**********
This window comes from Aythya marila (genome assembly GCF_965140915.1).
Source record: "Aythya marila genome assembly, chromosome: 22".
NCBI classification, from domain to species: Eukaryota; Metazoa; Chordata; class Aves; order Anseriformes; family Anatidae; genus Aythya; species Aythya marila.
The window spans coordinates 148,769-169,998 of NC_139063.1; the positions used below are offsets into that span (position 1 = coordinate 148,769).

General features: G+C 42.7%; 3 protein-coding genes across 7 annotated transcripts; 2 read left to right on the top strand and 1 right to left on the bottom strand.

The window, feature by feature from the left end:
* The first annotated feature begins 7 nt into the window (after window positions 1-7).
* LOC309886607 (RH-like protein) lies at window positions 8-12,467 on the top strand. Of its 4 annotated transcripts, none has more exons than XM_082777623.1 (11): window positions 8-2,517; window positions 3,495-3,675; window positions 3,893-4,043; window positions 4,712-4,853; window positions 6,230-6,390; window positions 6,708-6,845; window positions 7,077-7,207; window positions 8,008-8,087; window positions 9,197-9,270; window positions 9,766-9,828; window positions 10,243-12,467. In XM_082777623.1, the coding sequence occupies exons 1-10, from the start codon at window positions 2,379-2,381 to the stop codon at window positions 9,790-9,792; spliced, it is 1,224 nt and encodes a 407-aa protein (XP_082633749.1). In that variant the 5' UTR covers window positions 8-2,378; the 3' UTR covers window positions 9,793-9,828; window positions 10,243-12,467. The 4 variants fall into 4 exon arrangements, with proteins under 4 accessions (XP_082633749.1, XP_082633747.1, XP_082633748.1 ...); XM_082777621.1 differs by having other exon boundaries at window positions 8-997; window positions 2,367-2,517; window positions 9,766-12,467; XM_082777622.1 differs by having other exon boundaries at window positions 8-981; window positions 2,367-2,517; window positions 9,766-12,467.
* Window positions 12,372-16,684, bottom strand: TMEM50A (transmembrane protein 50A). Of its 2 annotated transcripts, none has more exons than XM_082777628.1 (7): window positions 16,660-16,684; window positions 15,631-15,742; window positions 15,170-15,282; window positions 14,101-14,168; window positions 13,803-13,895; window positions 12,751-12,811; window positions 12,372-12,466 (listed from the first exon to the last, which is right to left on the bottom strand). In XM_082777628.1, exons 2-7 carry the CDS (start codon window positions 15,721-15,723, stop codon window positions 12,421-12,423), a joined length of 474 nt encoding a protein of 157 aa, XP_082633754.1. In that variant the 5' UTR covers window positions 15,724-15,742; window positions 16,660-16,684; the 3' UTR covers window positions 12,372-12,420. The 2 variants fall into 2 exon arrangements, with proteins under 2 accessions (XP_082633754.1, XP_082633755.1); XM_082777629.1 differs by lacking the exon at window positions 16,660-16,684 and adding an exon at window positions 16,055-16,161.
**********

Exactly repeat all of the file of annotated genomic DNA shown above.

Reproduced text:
This window comes from Aythya marila (genome assembly GCF_965140915.1).
Source record: "Aythya marila genome assembly, chromosome: 22".
NCBI classification, from domain to species: Eukaryota; Metazoa; Chordata; class Aves; order Anseriformes; family Anatidae; genus Aythya; species Aythya marila.
The window spans coordinates 148,769-169,998 of NC_139063.1; the positions used below are offsets into that span (position 1 = coordinate 148,769).

General features: G+C 42.7%; 3 protein-coding genes across 7 annotated transcripts; 2 read left to right on the top strand and 1 right to left on the bottom strand.

The window, feature by feature from the left end:
* The first annotated feature begins 7 nt into the window (after window positions 1-7).
* LOC309886607 (RH-like protein) lies at window positions 8-12,467 on the top strand. Of its 4 annotated transcripts, none has more exons than XM_082777623.1 (11): window positions 8-2,517; window positions 3,495-3,675; window positions 3,893-4,043; window positions 4,712-4,853; window positions 6,230-6,390; window positions 6,708-6,845; window positions 7,077-7,207; window positions 8,008-8,087; window positions 9,197-9,270; window positions 9,766-9,828; window positions 10,243-12,467. In XM_082777623.1, the coding sequence occupies exons 1-10, from the start codon at window positions 2,379-2,381 to the stop codon at window positions 9,790-9,792; spliced, it is 1,224 nt and encodes a 407-aa protein (XP_082633749.1). In that variant the 5' UTR covers window positions 8-2,378; the 3' UTR covers window positions 9,793-9,828; window positions 10,243-12,467. The 4 variants fall into 4 exon arrangements, with proteins under 4 accessions (XP_082633749.1, XP_082633747.1, XP_082633748.1 ...); XM_082777621.1 differs by having other exon boundaries at window positions 8-997; window positions 2,367-2,517; window positions 9,766-12,467; XM_082777622.1 differs by having other exon boundaries at window positions 8-981; window positions 2,367-2,517; window positions 9,766-12,467.
* Window positions 12,372-16,684, bottom strand: TMEM50A (transmembrane protein 50A). Of its 2 annotated transcripts, none has more exons than XM_082777628.1 (7): window positions 16,660-16,684; window positions 15,631-15,742; window positions 15,170-15,282; window positions 14,101-14,168; window positions 13,803-13,895; window positions 12,751-12,811; window positions 12,372-12,466 (listed from the first exon to the last, which is right to left on the bottom strand). In XM_082777628.1, exons 2-7 carry the CDS (start codon window positions 15,721-15,723, stop codon window positions 12,421-12,423), a joined length of 474 nt encoding a protein of 157 aa, XP_082633754.1. In that variant the 5' UTR covers window positions 15,724-15,742; window positions 16,660-16,684; the 3' UTR covers window positions 12,372-12,420. The 2 variants fall into 2 exon arrangements, with proteins under 2 accessions (XP_082633754.1, XP_082633755.1); XM_082777629.1 differs by lacking the exon at window positions 16,660-16,684 and adding an exon at window positions 16,055-16,161.